Housing Crawling Back
It looks like sales, starts have found a bottom -- but the market's far from healthy.
At last, the painful slide seems to be over for housing and related industries. After years of declining construction and a similar slump in sales, this year will bring an upturn.
But the suffering is far from over. A long, difficult battle lies ahead, and there will be more casualties before it is finished. The first phase will bring a choppy, uneven period for at least a year, and probably more like 18 months.
On the upside: A big jump in housing starts -- a robust 30% or so more than during 2009. And increased sales of both new homes and existing ones -- about 5.8 million compared with 5.5 million last year. Builders are seeing increased traffic at model homes as the weather gets warmer. But tougher credit standards are frequently eliminating some would-be buyers.
The downside: It’ll still be a dismal year. At 715,000, housing starts in 2010 will be the second worst on record, better only in comparison to the rock-bottom 553,000 starts in 2009, and miles away from the 2.1 million starts in 2005. In addition, 2010 home sales will remain 31% below the peak of 8.4 million in 2006, despite the jump this year. Moreover, prices will continue to slip; they’ll wind up down 3% on average from 2009 before flattening out toward year-end.
The fact is, neither supply nor demand is even close to healthy. One in 10 of the nation’s approximately 52 million mortgage holders are in trouble -- with home loan payments more than 90 days past due or in some stage of foreclosure. That will add to the current inventory of 2 million empty unsold homes, roughly double the level during the 1990s. According to Rick Sharga, senior vice president of RealtyTrac, which specializes in following home foreclosures, the pace will slow next year, but it won’t get much better.
The huge volume of distressed sales is particularly troublesome for the new-home market. New-home sales are now just 5% of total sales, only about one-third of the typical 15% of sales.
Making matters worse: A rise in “strategic defaults” -- homeowners choosing to simply abandon their homes and jettison a mortgage that they’ve kept current but that has them owing more than their house is worth. Even though the move will lock them out of obtaining a new mortgage for several years, with home values down as much as 40%, some borrowers think the sacrifice is worth it.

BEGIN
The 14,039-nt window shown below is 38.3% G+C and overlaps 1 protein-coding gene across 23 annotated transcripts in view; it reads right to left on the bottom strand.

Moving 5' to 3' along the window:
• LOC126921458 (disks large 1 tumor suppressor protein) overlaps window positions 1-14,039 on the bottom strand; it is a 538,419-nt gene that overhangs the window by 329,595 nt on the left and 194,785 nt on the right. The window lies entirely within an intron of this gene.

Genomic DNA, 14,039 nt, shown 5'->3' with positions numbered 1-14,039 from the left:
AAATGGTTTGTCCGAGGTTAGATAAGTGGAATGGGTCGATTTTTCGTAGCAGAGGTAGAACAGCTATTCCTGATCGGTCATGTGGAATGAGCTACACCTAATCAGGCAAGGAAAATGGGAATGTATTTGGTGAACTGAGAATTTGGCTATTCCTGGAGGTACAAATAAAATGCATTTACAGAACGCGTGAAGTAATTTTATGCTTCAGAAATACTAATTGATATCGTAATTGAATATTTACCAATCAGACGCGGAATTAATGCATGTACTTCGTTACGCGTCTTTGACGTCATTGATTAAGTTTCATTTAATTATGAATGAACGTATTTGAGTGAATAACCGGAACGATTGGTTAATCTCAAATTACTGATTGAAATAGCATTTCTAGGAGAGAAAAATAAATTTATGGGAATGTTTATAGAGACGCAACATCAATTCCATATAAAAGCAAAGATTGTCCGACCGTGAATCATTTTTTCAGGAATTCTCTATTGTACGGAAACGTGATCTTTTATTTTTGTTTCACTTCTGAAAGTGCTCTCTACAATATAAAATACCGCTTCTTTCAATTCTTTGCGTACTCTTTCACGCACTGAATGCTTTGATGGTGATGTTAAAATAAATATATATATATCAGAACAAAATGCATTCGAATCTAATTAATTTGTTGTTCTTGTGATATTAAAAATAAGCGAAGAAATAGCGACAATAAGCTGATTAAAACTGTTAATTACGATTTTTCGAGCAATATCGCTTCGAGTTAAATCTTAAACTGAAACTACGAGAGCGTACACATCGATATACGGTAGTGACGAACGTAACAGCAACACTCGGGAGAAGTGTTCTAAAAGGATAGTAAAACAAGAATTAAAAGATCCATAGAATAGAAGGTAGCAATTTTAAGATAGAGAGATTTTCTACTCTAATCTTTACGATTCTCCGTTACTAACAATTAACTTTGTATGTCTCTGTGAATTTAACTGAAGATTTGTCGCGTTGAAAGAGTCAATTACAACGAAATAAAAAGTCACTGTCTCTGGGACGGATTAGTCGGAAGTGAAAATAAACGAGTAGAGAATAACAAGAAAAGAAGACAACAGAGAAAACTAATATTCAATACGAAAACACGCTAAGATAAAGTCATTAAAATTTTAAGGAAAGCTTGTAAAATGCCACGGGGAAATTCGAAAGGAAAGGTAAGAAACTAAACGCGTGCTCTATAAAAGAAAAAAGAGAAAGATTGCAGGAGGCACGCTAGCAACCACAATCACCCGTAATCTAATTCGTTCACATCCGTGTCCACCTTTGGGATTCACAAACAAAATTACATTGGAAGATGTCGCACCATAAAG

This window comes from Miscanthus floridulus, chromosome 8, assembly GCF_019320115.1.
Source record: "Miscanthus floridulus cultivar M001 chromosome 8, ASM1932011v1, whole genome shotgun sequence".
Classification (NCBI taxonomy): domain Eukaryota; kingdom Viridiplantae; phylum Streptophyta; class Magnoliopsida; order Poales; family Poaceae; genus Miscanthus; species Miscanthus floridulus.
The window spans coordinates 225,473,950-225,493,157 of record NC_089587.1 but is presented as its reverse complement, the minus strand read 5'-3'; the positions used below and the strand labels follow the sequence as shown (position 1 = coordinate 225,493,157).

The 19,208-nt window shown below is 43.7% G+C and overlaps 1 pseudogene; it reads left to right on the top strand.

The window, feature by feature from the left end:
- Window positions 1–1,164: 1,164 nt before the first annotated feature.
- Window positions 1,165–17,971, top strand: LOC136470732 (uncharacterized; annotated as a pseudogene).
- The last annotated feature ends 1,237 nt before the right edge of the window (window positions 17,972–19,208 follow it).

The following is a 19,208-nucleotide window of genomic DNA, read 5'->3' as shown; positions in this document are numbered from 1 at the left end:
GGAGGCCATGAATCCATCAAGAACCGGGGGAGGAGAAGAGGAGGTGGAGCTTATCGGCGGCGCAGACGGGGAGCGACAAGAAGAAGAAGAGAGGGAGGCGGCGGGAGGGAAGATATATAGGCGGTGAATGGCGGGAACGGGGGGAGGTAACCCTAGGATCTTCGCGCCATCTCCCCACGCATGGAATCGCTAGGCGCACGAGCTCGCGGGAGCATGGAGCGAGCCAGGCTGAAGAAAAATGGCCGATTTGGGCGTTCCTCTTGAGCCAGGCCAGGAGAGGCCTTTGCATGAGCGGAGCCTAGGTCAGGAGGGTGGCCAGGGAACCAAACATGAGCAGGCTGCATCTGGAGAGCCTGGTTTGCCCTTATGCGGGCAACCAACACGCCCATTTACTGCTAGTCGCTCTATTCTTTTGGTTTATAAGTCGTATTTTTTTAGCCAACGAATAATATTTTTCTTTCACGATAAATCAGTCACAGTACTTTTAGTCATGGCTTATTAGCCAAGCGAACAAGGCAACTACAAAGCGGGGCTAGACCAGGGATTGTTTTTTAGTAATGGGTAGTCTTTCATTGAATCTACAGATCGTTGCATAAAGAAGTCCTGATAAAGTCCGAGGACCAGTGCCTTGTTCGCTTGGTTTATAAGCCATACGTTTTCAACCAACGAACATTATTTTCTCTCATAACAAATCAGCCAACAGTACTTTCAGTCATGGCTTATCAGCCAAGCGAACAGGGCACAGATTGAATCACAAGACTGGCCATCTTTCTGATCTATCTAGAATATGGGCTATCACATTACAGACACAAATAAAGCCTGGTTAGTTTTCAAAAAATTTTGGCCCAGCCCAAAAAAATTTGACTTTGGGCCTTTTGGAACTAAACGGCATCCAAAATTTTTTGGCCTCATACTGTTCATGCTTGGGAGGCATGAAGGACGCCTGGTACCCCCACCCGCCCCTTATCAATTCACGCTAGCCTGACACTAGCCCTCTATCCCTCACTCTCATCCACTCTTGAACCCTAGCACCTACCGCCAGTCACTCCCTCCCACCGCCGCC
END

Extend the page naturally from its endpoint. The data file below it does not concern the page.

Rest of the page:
Demand remains crippled. High unemployment is taking a toll as younger folks move back home with their parents or delay purchasing their first home. Consumers’ fear that prices will continue falling also plays a role. No one is eager to buy today if the price might be lower tomorrow.
And Uncle Sam is removing supports that have been propping up demand. The tax credit aimed at new home buyers will expire this spring. As it does, a last-minute spree will jack up sales in the short run, but they’re likely to slump again during the summer. Meanwhile, mortgage rates -- up a quarter of 1% this month -- likely will creep higher as the Federal Reserve ends its loan purchase program. The first true test of how the housing market is faring -- without either an upward boost from a government program or a downward push from the removal of that prop -- will be in the fourth quarter, notes Lawrence Yun, chief economist with the National Association of Realtors.
Housing should pass that test as the economy continues to improve and job growth revives, but don’t expect it to earn a top grade. A solid C is about the best to be expected. But after the past few years, it’s a cause for relief, if not celebration, that at least the trail now heads up rather than down.